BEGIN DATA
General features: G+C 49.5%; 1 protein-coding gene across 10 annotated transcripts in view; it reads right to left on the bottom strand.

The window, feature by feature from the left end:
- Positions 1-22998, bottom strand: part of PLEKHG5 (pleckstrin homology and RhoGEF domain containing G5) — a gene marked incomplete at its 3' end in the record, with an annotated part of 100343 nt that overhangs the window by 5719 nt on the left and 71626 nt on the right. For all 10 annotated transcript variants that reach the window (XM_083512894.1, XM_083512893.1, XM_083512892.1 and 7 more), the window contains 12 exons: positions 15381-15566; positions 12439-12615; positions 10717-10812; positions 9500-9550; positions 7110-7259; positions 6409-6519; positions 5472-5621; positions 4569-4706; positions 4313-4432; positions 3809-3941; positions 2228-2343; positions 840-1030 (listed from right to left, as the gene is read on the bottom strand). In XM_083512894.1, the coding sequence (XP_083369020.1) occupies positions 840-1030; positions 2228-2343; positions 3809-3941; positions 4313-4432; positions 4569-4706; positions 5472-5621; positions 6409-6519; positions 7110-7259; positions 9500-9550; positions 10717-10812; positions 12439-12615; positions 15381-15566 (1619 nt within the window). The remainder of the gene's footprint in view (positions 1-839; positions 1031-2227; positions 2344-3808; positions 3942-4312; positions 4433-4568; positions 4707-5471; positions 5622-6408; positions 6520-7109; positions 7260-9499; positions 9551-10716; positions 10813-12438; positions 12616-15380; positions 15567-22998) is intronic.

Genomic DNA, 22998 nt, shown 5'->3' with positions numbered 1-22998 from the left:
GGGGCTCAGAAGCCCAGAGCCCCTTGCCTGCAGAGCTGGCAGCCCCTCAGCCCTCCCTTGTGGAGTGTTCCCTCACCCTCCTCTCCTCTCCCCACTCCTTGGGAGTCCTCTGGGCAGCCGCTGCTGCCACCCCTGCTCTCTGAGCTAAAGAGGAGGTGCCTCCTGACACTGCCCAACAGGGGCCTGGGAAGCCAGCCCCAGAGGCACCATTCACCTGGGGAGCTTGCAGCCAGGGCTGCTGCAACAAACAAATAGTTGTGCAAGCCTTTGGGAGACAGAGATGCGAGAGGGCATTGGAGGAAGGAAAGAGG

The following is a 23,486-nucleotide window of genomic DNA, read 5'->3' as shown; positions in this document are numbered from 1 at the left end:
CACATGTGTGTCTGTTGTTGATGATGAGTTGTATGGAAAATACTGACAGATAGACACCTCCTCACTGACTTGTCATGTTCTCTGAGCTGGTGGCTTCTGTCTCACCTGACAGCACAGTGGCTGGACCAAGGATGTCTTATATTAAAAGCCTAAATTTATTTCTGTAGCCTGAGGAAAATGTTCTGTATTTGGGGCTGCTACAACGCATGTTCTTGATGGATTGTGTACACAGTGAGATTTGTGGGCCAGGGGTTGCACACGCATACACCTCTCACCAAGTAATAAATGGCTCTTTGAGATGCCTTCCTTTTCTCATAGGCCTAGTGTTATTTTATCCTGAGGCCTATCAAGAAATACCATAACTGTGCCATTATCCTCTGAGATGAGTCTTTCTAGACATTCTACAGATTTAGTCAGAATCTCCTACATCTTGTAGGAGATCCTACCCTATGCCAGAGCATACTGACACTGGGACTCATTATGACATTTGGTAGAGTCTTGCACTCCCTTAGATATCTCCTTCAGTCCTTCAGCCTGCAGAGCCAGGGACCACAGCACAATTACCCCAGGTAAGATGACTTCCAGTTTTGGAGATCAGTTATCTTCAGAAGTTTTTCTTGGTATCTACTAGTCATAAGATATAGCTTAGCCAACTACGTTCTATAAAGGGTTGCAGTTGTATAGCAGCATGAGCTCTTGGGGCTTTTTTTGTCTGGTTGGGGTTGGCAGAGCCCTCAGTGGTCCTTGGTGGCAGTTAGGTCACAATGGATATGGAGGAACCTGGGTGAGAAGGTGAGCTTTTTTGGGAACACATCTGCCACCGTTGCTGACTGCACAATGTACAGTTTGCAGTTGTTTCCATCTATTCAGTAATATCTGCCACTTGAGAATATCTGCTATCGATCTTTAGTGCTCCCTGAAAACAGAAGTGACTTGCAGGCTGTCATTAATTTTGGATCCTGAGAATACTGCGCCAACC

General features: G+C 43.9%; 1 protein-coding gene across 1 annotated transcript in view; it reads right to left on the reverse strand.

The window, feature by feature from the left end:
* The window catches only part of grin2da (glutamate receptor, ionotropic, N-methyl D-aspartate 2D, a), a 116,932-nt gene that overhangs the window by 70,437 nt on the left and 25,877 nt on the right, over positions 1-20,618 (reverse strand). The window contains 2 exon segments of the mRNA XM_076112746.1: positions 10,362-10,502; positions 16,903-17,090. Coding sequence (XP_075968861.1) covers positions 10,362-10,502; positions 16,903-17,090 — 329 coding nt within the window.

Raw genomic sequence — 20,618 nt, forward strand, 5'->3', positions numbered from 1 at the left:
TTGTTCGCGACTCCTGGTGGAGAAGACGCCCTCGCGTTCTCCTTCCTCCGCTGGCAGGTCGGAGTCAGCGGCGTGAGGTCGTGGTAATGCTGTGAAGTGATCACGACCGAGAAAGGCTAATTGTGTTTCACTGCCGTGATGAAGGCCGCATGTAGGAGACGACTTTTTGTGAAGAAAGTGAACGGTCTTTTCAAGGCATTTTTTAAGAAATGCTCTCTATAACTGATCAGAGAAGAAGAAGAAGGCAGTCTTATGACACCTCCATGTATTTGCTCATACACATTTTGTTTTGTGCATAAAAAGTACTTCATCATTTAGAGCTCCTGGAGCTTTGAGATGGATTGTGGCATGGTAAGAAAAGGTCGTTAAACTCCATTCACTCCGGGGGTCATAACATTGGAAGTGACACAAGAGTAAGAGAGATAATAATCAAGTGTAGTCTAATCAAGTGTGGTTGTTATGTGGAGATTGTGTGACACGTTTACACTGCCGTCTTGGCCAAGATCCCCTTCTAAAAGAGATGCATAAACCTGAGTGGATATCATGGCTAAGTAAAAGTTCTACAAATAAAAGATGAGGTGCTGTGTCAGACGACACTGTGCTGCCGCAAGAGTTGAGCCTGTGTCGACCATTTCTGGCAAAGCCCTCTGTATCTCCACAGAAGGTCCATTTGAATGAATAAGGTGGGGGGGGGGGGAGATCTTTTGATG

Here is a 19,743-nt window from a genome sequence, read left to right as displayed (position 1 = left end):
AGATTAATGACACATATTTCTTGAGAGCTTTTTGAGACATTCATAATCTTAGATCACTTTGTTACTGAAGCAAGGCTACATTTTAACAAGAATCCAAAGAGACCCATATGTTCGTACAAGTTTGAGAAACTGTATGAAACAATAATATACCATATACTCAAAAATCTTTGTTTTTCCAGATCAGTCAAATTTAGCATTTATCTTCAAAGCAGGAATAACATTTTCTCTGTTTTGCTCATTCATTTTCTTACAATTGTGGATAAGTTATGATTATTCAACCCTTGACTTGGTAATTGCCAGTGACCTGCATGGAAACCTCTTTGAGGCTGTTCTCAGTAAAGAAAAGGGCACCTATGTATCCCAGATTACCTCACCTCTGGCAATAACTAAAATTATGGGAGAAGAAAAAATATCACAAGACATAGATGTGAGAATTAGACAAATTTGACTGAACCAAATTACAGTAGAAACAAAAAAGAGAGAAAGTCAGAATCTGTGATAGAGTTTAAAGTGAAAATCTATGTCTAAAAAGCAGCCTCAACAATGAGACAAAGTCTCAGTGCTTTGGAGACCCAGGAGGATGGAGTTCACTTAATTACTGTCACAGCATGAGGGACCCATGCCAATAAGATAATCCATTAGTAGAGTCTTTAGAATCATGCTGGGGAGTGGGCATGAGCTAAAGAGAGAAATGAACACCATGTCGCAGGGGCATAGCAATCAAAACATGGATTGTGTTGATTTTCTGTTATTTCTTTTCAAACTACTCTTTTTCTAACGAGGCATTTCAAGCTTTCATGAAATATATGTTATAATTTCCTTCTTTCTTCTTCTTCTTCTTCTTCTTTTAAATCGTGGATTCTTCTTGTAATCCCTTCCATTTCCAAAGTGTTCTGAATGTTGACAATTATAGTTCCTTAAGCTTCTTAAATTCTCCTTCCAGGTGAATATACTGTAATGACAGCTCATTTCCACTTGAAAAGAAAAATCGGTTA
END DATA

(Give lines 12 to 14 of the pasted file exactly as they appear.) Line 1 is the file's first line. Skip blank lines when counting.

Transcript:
TTGTTCGCGACTCCTGGTGGAGAAGACGCCCTCGCGTTCTCCTTCCTCCGCTGGCAGGTCGGAGTCAGCGGCGTGAGGTCGTGGTAATGCTGTGAAGTGATCACGACCGAGAAAGGCTAATTGTGTTTCACTGCCGTGATGAAGGCCGCATGTAGGAGACGACTTTTTGTGAAGAAAGTGAACGGTCTTTTCAAGGCATTTTTTAAGAAATGCTCTCTATAACTGATCAGAGAAGAAGAAGAAGGCAGTCTTATGACACCTCCATGTATTTGCTCATACACATTTTGTTTTGTGCATAAAAAGTACTTCATCATTTAGAGCTCCTGGAGCTTTGAGATGGATTGTGGCATGGTAAGAAAAGGTCGTTAAACTCCATTCACTCCGGGGGTCATAACATTGGAAGTGACACAAGAGTAAGAGAGATAATAATCAAGTGTAGTCTAATCAAGTGTGGTTGTTATGTGGAGATTGTGTGACACGTTTACACTGCCGTCTTGGCCAAGATCCCCTTCTAAAAGAGATGCATAAACCTGAGTGGATATCATGGCTAAGTAAAAGTTCTACAAATAAAAGATGAGGTGCTGTGTCAGACGACACTGTGCTGCCGCAAGAGTTGAGCCTGTGTCGACCATTTCTGGCAAAGCCCTCTGTATCTCCACAGAAGGTCCATTTGAATGAATAAGGTGGGGGGGGGGGGAGATCTTTTGATG

Here is a 19,743-nt window from a genome sequence, read left to right as displayed (position 1 = left end):
AGATTAATGACACATATTTCTTGAGAGCTTTTTGAGACATTCATAATCTTAGATCACTTTGTTACTGAAGCAAGGCTACATTTTAACAAGAATCCAAAGAGACCCATATGTTCGTACAAGTTTGAGAAACTGTATGAAACAATAATATACCATATACTCAAAAATCTTTGTTTTTCCAGATCAGTCAAATTTAGCATTTATCTTCAAAGCAGGAATAACATTTTCTCTGTTTTGCTCATTCATTTTCTTACAATTGTGGATAAGTTATGATTATTCAACCCTTGACTTGGTAATTGCCAGTGACCTGCATGGAAACCTCTTTGAGGCTGTTCTCAGTAAAGAAAAGGGCACCTATGTATCCCAGATTACCTCACCTCTGGCAATAACTAAAATTATGGGAGAAGAAAAAATATCACAAGACATAGATGTGAGAATTAGACAAATTTGACTGAACCAAATTACAGTAGAAACAAAAAAGAGAGAAAGTCAGAATCTGTGATAGAGTTTAAAGTGAAAATCTATGTCTAAAAAGCAGCCTCAACAATGAGACAAAGTCTCAGTGCTTTGGAGACCCAGGAGGATGGAGTTCACTTAATTACTGTCACAGCATGAGGGACCCATGCCAATAAGATAATCCATTAGTAGAGTCTTTAGAATCATGCTGGGGAGTGGGCATGAGCTAAAGAGAGAAATGAACACCATGTCGCAGGGGCATAGCAATCAAAACATGGATTGTGTTGATTTTCTGTTATTTCTTTTCAAACTACTCTTTTTCTAACGAGGCATTTCAAGCTTTCATGAAATATATGTTATAATTTCCTTCTTTCTTCTTCTTCTTCTTCTTCTTTTAAATCGTGGATTCTTCTTGTAATCCCTTCCATTTCCAAAGTGTTCTGAATGTTGACAATTATAGTTCCTTAAGCTTCTTAAATTCTCCTTCCAGGTGAATATACTGTAATGACAGCTCATTTCCACTTGAAAAGAAAAATCGGTTA